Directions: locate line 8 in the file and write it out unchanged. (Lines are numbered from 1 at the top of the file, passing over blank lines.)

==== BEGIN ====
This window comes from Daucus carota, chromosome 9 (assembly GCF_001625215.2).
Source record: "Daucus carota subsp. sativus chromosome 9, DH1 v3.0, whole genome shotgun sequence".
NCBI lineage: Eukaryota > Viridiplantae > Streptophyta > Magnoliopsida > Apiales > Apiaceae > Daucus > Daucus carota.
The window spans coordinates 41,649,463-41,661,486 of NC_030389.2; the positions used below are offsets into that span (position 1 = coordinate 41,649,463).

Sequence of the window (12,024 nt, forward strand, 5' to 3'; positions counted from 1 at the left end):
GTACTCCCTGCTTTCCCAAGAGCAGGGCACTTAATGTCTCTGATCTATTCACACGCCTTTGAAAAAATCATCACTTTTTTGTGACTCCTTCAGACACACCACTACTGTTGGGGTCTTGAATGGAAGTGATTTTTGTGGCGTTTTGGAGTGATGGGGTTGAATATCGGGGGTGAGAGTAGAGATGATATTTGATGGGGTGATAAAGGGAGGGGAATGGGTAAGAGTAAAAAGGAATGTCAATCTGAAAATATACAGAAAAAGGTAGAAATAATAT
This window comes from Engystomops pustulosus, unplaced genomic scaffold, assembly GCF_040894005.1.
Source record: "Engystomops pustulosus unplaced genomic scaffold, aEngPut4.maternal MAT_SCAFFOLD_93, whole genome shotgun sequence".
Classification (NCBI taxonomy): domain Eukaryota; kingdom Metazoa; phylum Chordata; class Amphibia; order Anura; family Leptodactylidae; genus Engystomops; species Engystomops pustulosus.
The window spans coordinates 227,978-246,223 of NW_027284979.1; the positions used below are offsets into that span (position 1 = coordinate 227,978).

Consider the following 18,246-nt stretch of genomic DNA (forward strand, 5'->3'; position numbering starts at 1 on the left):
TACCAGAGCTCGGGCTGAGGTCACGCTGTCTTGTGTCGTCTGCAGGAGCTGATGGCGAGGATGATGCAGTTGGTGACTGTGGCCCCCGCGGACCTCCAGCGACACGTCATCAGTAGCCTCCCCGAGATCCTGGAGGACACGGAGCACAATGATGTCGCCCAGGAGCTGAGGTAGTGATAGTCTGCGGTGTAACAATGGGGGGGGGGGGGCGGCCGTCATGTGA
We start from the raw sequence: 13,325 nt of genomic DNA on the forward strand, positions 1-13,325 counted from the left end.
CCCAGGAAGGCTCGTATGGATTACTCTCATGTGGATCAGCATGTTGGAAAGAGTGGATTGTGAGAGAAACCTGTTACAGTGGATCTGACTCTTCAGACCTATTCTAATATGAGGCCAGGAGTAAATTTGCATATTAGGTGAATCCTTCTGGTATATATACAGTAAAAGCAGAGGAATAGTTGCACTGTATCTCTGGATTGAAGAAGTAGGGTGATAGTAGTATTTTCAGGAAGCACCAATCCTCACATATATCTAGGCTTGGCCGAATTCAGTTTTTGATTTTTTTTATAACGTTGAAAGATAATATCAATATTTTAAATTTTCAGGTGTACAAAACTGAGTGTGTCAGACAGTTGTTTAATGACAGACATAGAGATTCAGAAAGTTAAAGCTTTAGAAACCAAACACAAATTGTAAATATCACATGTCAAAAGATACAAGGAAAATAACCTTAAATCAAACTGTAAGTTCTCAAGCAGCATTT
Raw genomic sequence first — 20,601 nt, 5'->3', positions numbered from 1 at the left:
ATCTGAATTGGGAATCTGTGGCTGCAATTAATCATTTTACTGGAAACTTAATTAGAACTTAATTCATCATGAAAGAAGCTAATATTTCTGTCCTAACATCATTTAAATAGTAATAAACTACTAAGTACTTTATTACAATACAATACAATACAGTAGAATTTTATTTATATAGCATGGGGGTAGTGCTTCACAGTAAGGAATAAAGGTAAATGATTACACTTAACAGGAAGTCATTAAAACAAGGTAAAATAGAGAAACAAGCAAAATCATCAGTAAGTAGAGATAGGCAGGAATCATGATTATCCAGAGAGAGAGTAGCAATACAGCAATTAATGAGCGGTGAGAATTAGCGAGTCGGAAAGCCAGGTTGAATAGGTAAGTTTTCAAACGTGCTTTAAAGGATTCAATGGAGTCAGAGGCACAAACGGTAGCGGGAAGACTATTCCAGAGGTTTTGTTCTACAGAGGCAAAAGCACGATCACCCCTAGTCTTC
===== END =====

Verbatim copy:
Source record: "Engystomops pustulosus unplaced genomic scaffold, aEngPut4.maternal MAT_SCAFFOLD_93, whole genome shotgun sequence".